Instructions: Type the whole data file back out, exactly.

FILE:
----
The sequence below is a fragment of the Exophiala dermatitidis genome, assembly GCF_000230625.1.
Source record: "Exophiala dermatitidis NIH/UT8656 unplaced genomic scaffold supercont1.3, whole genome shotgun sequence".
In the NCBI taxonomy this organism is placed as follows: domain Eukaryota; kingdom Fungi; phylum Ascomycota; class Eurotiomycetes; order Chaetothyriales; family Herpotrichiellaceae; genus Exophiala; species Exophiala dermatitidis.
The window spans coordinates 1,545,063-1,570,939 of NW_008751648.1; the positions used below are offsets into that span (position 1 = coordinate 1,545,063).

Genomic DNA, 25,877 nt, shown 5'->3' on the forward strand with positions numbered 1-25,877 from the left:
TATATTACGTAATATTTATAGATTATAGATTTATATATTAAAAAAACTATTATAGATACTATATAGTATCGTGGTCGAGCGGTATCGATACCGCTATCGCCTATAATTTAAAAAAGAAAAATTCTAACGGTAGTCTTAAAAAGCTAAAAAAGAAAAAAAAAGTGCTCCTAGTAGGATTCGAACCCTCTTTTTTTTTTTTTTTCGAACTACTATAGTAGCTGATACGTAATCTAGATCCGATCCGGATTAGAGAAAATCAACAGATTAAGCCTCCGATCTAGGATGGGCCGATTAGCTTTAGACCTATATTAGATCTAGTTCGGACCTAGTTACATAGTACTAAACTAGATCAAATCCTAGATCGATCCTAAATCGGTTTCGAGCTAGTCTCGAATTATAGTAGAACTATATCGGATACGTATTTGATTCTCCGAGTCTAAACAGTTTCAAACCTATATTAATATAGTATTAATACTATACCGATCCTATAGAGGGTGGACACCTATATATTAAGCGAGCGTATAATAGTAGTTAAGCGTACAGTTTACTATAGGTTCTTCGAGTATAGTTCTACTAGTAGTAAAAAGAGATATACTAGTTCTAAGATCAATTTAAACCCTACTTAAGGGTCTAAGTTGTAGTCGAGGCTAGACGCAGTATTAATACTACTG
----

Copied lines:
The sequence below is a fragment of the Exophiala dermatitidis genome, assembly GCF_000230625.1.
Source record: "Exophiala dermatitidis NIH/UT8656 unplaced genomic scaffold supercont1.3, whole genome shotgun sequence".
In the NCBI taxonomy this organism is placed as follows: domain Eukaryota; kingdom Fungi; phylum Ascomycota; class Eurotiomycetes; order Chaetothyriales; family Herpotrichiellaceae; genus Exophiala; species Exophiala dermatitidis.
The window spans coordinates 1,545,063-1,570,939 of NW_008751648.1; the positions used below are offsets into that span (position 1 = coordinate 1,545,063).

Genomic DNA, 25,877 nt, shown 5'->3' on the forward strand with positions numbered 1-25,877 from the left:
TATATTACGTAATATTTATAGATTATAGATTTATATATTAAAAAAACTATTATAGATACTATATAGTATCGTGGTCGAGCGGTATCGATACCGCTATCGCCTATAATTTAAAAAAGAAAAATTCTAACGGTAGTCTTAAAAAGCTAAAAAAGAAAAAAAAAGTGCTCCTAGTAGGATTCGAACCCTCTTTTTTTTTTTTTTTCGAACTACTATAGTAGCTGATACGTAATCTAGATCCGATCCGGATTAGAGAAAATCAACAGATTAAGCCTCCGATCTAGGATGGGCCGATTAGCTTTAGACCTATATTAGATCTAGTTCGGACCTAGTTACATAGTACTAAACTAGATCAAATCCTAGATCGATCCTAAATCGGTTTCGAGCTAGTCTCGAATTATAGTAGAACTATATCGGATACGTATTTGATTCTCCGAGTCTAAACAGTTTCAAACCTATATTAATATAGTATTAATACTATACCGATCCTATAGAGGGTGGACACCTATATATTAAGCGAGCGTATAATAGTAGTTAAGCGTACAGTTTACTATAGGTTCTTCGAGTATAGTTCTACTAGTAGTAAAAAGAGATATACTAGTTCTAAGATCAATTTAAACCCTACTTAAGGGTCTAAGTTGTAGTCGAGGCTAGACGCAGTATTAATACTACTG